We've got three species of Ophioglossum: this one, the Northern adder's-tongue, O. pusillum, and the very rare limestone adder's-tongue, O. engelmannii. Both of the other species are listed as endangered in Ohio, with the limestone adder's-tongue found elsewhere in Adams County in a few prairies.

Southern adder's-tongue likes to grow in scruffy haunts such as young woods, field margins and other semi-shaded uninteresting places that people often don't look at very closely. And it's quite easy to walk right by this plant, the eye dismissing it as the young leaf of some young plant still on the rise.

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Sunday, April 24, 2011

Prairie Warbler

Prime Prairie Warbler habitat - the cedar glades of Adams County, Ohio. Some of the greatest breeding densities of this warbler must occur in this region. I was down there today, and saw or heard dozens. Many other warblers, too: Blue-winged, Nashville, Northern Parula, Yellow, Yellow-rumped, Black-throated Green, Yellow-throated, Pine, Cerulean, Black-and-white, American Redstart, Worm-eating, Ovenbird, Louisiana Waterthrush, Kentucky, Common Yellowthroat, Hooded, and Yellow-breasted Chat.

You gotta enjoy Prairie Warblers while you can, at least up here near their northern limits. They aren't with us long. The Prairies have just arrived, and are still coming in, and their nesting season will be a frenzied blur. By mid-July many of the males will have departed, and by mid-August nearly all of the rest have left. Most Prairie Warblers probably spend but three months with us, then it's back to the southern wintering grounds: South Florida and the Caribbean.

Males are quite distinctive, with their bold black crescent framing the eye, stripes of chestnut on the back, and tigerlike striping on bright lemon underparts. Their song is a snap to learn. It is a rapid ascending buzzy scale, quite unlike anything else and very pleasing to the ear.


It's good to be back in warbler prime time.

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Friday, April 22, 2011

Earth Day, warts and all

Today is Earth Day. A day of celebration, to promote awareness of Mothership Earth, ED began in 1970 and has picked up steam ever since. It's now hyped pretty much worldwide, and is often used as a vehicle for various organizations to blow their horns about this or that accomplishment.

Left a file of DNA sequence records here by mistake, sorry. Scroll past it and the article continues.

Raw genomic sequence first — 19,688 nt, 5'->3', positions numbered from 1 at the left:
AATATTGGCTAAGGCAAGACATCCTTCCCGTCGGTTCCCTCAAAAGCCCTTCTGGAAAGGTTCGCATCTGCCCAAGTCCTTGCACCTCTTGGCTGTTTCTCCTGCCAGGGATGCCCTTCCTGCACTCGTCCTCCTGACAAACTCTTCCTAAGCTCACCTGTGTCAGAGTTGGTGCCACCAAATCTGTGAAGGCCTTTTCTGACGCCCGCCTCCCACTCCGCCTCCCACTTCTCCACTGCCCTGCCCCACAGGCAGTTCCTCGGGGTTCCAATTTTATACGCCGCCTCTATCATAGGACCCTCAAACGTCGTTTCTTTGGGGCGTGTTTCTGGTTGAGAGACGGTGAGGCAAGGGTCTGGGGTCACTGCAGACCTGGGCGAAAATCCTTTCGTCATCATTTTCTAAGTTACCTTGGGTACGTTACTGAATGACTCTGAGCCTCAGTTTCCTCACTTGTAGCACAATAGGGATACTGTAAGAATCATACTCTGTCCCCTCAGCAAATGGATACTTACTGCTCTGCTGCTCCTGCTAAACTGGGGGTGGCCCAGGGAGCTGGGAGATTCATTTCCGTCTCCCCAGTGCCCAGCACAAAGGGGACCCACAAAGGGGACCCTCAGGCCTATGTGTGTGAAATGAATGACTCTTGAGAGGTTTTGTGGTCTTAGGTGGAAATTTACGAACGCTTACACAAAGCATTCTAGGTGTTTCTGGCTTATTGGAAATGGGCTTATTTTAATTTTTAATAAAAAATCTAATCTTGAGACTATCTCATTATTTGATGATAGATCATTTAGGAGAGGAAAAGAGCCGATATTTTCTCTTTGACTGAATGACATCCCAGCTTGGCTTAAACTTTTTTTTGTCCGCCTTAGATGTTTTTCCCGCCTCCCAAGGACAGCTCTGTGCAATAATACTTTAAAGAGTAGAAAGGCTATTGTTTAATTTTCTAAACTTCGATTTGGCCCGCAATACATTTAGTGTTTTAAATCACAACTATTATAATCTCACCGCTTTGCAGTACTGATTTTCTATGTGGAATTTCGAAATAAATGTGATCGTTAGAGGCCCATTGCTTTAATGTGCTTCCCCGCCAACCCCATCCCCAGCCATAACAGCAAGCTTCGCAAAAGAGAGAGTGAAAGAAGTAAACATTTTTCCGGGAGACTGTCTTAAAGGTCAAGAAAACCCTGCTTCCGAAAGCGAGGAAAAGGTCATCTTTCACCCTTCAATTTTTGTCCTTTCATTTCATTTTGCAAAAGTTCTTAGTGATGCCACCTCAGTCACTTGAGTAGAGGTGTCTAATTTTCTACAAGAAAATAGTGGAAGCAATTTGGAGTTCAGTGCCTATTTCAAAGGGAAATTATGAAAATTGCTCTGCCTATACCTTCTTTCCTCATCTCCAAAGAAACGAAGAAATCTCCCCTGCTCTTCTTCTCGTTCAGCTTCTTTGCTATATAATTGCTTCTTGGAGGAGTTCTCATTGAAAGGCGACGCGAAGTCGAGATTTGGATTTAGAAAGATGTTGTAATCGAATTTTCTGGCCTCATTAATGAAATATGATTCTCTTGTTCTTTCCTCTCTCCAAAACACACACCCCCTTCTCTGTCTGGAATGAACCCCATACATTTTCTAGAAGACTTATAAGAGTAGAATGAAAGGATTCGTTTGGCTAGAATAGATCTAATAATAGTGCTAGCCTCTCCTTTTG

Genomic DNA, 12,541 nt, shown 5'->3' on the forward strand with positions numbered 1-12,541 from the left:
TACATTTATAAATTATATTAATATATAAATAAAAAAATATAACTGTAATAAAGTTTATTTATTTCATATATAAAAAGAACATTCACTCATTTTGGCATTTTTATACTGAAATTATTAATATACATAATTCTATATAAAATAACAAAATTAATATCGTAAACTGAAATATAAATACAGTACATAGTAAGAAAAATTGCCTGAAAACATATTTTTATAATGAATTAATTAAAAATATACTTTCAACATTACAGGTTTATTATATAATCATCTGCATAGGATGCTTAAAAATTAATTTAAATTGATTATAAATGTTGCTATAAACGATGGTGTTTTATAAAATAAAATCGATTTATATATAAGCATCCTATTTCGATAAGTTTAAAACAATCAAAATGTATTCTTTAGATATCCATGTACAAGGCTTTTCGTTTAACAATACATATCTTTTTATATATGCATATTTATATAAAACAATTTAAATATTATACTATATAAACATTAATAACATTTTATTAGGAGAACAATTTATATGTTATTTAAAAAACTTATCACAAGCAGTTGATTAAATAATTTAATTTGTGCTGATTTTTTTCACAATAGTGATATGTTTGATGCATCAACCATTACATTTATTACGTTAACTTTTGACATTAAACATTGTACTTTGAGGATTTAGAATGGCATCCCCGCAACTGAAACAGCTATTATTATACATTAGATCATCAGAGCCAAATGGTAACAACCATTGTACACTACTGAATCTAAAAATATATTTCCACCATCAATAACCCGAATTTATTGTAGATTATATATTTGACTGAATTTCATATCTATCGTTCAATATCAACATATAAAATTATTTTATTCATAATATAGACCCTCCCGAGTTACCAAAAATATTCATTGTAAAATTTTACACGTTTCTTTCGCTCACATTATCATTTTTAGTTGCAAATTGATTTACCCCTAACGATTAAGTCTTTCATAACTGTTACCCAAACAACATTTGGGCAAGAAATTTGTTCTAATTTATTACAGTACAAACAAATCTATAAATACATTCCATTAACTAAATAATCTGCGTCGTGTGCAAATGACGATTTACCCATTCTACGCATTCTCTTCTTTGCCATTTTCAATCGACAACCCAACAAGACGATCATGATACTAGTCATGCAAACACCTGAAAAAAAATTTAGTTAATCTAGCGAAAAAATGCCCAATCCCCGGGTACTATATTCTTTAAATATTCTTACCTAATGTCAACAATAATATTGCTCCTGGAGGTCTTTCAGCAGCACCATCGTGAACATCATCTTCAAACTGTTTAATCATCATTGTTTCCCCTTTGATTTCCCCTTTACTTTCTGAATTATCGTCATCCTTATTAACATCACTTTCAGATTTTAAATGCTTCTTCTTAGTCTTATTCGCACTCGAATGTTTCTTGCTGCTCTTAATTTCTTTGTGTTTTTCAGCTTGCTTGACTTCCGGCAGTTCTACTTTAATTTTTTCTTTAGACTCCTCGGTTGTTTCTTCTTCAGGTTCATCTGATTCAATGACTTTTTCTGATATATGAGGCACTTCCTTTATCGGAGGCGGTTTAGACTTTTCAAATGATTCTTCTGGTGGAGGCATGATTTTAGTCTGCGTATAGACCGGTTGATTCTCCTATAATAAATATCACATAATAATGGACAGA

We shouldn't fool ourselves too badly, though. The human species has a LONG way to go before we achieve anything approaching true environmental awareness. Or any sense of a long term big picture when it comes to ourselves, our role on earth, and our incredible, unprecedented ability to manipulate our environment. And by extension, the environment of every other organism on the planet.

GREEN is not building a more environmentally friendly Walmart. At best, that's damage mitigation. True green is conserving our natural habitats, and trying to live in balance with Nature.

Southern West Virginia. These Appalachian mountains harbor some of the richest diversity of life on earth. Their rich forests attempt to atone for our excesses by sequestering carbon, a byproduct of the ever-increasing need to provide energy for our growing world community. By just being there, these woodlands provide habitat for thousands of species of plants, mammals, birds, amphibians, reptiles, fish, insects of every stripe, and things that we don't yet even know about.

But fuel is required to feed our mechanized society, and this is one of the ways that we get it. The above shot shows an active mountaintop removal, in which places such as shown in the first photo are leveled to expose underlying coal seams. The depth of destruction is mind-boggling, and it's stupefying to realize that a species so collectively brilliant - us - could be so incomparably stupid. For a very short term gain, we have wrought a scorched earth change that will be with our planet for thousands of years, probably. From an indescribably lush and diverse forest to a lunar landscape, practically overnight.

The pressures to enagage in crimes such as mountaintop removal won't vanish anytime soon. In 2006, world consumption of coal was about 6.75 billion (BILLION) tons of coal. By 2030 our use is projected to rise to a staggering 10 billion tons, an increase of 48%. If we let that happen, you can expect to see many more fabulous mountains lopped off and planted to exotic grasses. There is no mitigation for this sort of thing.


A verdant southern Ohio woodland in spring, fairly bursting at the seams with life. Probably a hundred species of breeding birds can be found in this place, and they link us to the global bioeconomy like no other group of organisms. Dozens of species of Neotropical migrants nest here, and they collectively radiate to nearly every country in Central and South America, Mexico, and the Caribbean. Older-growth forests spawn an amazing diversity of life, all of it dependent upon towering trees.


But we need wood, and more of it all of the time. Forty-five years ago, the world's people consumed 12 billion ft3 of wood products, and now the demand has eclipsed 17 billion ft3. That's a heckuva lot of wood and it has to come from earth's forests.


This crew is reveling over warblers in a big West Virginia woodland. I know, because I was there. On that same trip, we also thrilled to red trilliums, pipevine swallowtails, sharp-shinned hawks, tulip trees, the nest of a Black-and-white Warbler, greenshield lichens, and more other stuff than you could shake a stick at. Earth Day organizers would have been proud of us.


Parts of this very mountain, with its richness of life and endless intellectual stimulations, is scheduled for a life-ending double-whammy: a scalping of its timber, then pulverization by mountaintop removal. Hasn't happened yet, but many of its sister mountains have fallen.